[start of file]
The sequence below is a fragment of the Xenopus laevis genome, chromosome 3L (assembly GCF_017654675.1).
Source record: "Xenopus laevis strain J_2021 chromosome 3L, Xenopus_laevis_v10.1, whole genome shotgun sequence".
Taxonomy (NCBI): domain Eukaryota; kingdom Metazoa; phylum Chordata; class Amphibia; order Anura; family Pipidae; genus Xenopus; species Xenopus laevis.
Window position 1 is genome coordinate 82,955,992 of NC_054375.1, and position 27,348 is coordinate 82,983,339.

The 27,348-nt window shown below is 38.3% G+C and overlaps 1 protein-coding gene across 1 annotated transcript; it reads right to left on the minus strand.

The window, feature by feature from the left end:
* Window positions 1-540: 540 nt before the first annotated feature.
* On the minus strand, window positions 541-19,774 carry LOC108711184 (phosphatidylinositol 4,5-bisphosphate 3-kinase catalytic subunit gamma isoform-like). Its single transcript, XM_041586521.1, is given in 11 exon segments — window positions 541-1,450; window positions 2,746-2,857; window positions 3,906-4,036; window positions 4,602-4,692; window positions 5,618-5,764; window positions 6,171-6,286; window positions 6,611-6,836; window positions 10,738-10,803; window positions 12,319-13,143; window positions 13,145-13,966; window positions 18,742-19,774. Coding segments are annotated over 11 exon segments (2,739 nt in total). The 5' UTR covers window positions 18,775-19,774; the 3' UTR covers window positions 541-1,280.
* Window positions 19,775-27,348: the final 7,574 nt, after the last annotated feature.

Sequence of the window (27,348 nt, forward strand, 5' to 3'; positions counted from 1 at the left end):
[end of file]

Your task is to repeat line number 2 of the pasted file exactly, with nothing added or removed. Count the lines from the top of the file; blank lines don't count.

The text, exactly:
Source record: "Xenopus laevis strain J_2021 chromosome 3L, Xenopus_laevis_v10.1, whole genome shotgun sequence".